CoStar recently released a report on the change in value of commercial property in the United States. It says that multifamily property values continue to increase faster than those of other commercial property types.
A basis for comparison
The CoStar report focuses on a relative measure of property values called the CoStar Commercial Repeat Sales Index (CCRSI). This index is computed based on the resale of properties whose earlier sales prices and sales dates are known. The index represents the relative change in the price of property over time rather than its absolute worth.
By focusing on repeat sales rather than all sales, the index compensates for the effects of potentially comparing the sales of properties with different characteristics in different time periods. However, by only using repeat sales, the number of transactions that can be used to calculate the index in any time period is reduced. In March 2020, there were 831 sales pairs for all of the property types tracked by CoStar. This is down from a level of 1,303 sales pairs in March 2019 and is an indication that some investors may be waiting to assess the full impact of the COVID-19 epidemic before moving forward with deals.
How does multifamily stack up?
The first chart shows how multifamily property values have changed over time relative to the values of other primary commercial property types CoStar tracks. The data is normalized so that the index values for all property types are set to be 100 in December 2000. The change in the value of the index since then shows how the relative value of that property type has changed.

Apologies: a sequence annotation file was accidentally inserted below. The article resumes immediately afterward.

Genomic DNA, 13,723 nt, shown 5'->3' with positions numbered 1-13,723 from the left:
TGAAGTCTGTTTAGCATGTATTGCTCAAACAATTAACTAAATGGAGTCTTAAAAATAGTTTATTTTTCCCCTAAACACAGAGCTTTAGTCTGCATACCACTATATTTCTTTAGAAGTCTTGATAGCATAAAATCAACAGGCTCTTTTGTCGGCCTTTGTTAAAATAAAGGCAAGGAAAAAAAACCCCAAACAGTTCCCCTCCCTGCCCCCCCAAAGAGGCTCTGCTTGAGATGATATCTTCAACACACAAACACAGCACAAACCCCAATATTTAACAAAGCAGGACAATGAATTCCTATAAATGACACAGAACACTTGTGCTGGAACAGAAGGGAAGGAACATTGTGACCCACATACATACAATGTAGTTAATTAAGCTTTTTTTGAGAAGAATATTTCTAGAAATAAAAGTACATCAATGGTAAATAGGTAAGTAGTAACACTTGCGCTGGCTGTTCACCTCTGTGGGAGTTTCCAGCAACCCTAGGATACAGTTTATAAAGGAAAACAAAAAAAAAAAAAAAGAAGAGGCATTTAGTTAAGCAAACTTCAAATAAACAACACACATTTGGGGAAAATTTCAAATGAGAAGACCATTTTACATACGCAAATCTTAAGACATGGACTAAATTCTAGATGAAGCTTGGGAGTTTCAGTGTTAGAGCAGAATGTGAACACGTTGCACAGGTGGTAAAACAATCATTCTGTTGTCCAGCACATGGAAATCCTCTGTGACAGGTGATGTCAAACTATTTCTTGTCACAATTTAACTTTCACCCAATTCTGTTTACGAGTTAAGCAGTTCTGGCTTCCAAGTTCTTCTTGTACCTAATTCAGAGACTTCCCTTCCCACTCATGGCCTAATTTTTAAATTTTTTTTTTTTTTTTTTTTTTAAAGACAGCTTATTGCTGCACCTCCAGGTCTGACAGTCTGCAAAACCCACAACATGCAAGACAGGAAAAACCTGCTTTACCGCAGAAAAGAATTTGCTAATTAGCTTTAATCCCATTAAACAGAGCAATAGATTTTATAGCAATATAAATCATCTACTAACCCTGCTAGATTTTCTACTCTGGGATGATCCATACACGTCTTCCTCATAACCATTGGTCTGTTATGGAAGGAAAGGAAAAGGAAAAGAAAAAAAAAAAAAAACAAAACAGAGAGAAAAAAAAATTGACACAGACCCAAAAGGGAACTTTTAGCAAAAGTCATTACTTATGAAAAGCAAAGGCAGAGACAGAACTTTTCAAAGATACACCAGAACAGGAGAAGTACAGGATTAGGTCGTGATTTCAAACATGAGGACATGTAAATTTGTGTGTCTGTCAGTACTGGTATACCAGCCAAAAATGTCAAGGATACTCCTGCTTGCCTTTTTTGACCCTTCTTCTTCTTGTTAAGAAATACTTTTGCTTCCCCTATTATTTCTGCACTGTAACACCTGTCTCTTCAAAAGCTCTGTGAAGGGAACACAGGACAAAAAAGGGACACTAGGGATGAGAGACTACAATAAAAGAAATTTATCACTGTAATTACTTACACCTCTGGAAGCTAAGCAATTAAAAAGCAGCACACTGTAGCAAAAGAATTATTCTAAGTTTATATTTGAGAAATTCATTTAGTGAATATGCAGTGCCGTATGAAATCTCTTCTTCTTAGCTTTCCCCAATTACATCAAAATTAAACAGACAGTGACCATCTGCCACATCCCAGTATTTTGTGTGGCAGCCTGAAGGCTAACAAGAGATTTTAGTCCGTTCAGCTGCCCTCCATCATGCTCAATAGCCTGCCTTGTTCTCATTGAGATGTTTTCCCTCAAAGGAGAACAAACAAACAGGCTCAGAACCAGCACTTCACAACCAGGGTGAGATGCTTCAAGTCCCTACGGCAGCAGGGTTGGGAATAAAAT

The chart shows that multifamily property values have risen faster than those of office, industrial or retail property, particularly since the recovery from the recent downturn began around 2010. In the last 12 months, multifamily property values have risen by 9.8 percent based on the equal weighted index, well above the 3.4 percent increase in office property values. However, this increase is well behind the 17.4 percent increase in the index for land.
The next chart shows how the CoStar multifamily price indices for the four Census regions of the United States have changed since 2000. As before, each of the indices is normalized to a value of 100 in December 2000, and the chart shows the relative change in value since then. Having a higher index value does not necessarily mean that the value of the property in dollars per door or dollars per square foot is higher.
The chart shows that the Northeast has been the region with the strongest appreciation in multifamily property values since December 2000, with prices rising by 361 percent since then. The West was next in line with a rise of 297 percent followed by the South with a rise of 211 percent. The Midwest has had the lowest property value appreciation with prices rising by only 120 percent.
Compared to year-earlier levels, prices were up by 11.1 percent in the West, 8.3 percent in the South, 4.5 percent in the Midwest and 2.9 percent in the Northeast when comparing the equal weighted indices.
According to the CoStar report, “Capital continued to move down the risk spectrum, as secondary markets experienced stronger pricing gains. The Prime Multifamily Metros Index increased at a slower rate of 5.3 percent in the 12-month period ending in March 2020.” A chart showing the long-term performance difference between prime multifamily markets and multifamily for the country as a whole is shown below.
A look at land
The final chart shows the CCRSI for land. Since December 2000, land has increased in price faster than any of the primary commercial property types except for multifamily.